SocialPilot’s Marketing and Content Strategist Jagruti Bhargav said “I wouldn’t enter a competition if the prize sounds too good to be true. [It’s] clearly a list building activity that might very well end in spamming my inbox.”

3. Avoid those hunting for wins

There’s a common problem that people hosting giveaways are unable to avoid: attracting ‘competition hunters’.

These are people who actively scout for competitions to enter in the hopes of getting their hands on anything that’s free. It doesn’t matter who’s running it or why – if it’s free, they’ll enter it. Some of them even have burner phones, emails and social media accounts set up just to enter the competitions.

Rhea Freeman comments that:

“If done well, competitions generally are a positive thing, however, I would say that there’s also a growing trend in everyone doing a competition for, well, anything, and people are getting fatigued. I feel like smaller competitions are having less and less of an impact too. You also do have to be aware that when you run competitions, if the criteria is that the person follows your page, you will likely see a % drop off after the closing date because those people were only following you for a chance to win the competition.”

John Frigo hits the nail on the head with this issue, by telling us that these ‘hunters’ are “never going to turn into customers” and if they win, they’ll be throwing a product away on someone that won’t use it – or do anything to further promote the brand.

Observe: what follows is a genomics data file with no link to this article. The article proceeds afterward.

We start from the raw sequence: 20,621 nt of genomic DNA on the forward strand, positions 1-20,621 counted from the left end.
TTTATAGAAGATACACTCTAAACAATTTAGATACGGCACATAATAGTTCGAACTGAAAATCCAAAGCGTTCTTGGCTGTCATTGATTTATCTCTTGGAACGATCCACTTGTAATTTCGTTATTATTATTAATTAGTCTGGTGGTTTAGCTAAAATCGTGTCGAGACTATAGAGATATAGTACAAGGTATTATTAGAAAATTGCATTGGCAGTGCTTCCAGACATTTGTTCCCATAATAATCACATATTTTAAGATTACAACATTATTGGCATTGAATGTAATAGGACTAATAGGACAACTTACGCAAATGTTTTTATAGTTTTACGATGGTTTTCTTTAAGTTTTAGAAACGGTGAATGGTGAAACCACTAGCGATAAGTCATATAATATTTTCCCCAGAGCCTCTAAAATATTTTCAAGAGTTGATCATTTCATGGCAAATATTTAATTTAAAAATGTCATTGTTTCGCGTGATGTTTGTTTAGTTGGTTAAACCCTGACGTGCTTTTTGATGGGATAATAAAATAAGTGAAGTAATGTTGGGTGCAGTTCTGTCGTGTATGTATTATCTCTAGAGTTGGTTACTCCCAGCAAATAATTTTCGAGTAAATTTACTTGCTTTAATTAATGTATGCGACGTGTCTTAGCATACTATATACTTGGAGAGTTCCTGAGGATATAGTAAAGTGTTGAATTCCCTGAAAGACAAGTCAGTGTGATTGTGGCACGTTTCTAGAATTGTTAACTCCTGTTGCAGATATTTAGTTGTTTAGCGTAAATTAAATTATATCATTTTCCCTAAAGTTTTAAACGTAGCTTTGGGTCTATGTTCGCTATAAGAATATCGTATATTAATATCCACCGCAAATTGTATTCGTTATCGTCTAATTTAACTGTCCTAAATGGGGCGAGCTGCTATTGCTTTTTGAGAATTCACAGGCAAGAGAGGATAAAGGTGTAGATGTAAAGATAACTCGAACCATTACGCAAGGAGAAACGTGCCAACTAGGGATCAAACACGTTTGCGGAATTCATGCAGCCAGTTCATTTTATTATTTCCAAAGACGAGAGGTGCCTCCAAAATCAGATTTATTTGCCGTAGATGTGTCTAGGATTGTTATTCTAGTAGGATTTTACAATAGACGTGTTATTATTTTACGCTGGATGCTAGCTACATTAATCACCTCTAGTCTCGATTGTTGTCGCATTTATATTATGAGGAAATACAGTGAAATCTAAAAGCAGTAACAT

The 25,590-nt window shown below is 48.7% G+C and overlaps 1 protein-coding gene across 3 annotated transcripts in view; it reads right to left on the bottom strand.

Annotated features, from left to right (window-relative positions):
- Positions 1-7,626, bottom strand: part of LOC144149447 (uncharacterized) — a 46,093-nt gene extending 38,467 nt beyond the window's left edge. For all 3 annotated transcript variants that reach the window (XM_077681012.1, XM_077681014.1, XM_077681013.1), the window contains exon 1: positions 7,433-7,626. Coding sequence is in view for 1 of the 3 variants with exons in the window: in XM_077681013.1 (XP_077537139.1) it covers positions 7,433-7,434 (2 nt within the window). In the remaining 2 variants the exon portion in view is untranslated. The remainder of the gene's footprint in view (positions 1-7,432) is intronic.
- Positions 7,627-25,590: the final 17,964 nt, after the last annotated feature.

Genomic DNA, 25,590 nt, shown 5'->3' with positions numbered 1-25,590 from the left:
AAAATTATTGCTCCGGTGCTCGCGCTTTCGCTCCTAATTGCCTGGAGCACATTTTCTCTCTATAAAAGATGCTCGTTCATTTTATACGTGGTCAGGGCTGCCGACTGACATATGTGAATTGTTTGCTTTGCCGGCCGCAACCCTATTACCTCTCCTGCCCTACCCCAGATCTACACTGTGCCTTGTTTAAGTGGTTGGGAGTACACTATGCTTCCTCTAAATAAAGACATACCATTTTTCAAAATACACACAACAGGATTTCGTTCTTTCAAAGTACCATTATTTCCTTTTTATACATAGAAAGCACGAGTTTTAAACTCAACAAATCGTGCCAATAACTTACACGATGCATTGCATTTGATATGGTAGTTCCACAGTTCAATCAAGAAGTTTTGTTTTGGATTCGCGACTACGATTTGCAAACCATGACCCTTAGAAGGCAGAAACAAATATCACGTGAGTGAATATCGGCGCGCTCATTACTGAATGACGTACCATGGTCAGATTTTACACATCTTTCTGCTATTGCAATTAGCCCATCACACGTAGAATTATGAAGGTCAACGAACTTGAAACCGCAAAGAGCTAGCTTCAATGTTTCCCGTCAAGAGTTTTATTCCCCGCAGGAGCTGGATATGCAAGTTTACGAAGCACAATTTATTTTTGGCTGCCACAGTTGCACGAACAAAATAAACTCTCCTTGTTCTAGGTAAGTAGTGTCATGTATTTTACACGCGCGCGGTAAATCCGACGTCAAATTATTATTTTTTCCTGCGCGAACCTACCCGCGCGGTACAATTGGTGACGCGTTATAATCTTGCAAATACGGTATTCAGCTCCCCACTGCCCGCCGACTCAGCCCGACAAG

That’s a valid point.

Your brand can get a lot of engagement and new followers while the competition is running. But you should think about what happens afterwards as well.

The best-case scenario: your product or prize goes to your ideal customer. They love it. They then make a post to thank you and tell their family and friends about it as well. That’s extra word of mouth and brand exposure for you.

Ryan Gonzales, Director of Design at Shine Bathroom, tells us that they further their impact by offering everyone who didn’t win a discount on the product. This is a great way to further your impact and increase your sales. If someone has entered a competition, they’re already interested in your product. This is a great retargeting list that you should be taking advantage of.

Lions on the prowl
Giveaways: sighted. Initiate entry.

4. Pick the right prize by knowing your audience

“[The] most important element of a giveaway is the prize. If the prize is not exciting or doesn’t cater to the crowd you’re marketing to, the virality doesn’t work.”

Alan Kong – Founder of Fire Roots

There’s not a perfect prize to give away on social media. Picking your prize depends entirely on the audience that you’re marketing to.

It needs to be something that they’re excited about and interested in, but not too big that they aren’t suspicious. It also needs to appeal to your audience, without attracting those who just want anything that’s free.

This is something that Judith Accilion of Events So Judith found during her competition. Although she had seen success building an email list, her last giveaway attracted people who weren’t getting married or interested in weddings. Even though her prize of a planner was good for her company, it wasn’t specific enough to just attract her audience.

It might be a nice idea to go with the big and broad prizes, but you should really aim for attracting your customers and your customers alone.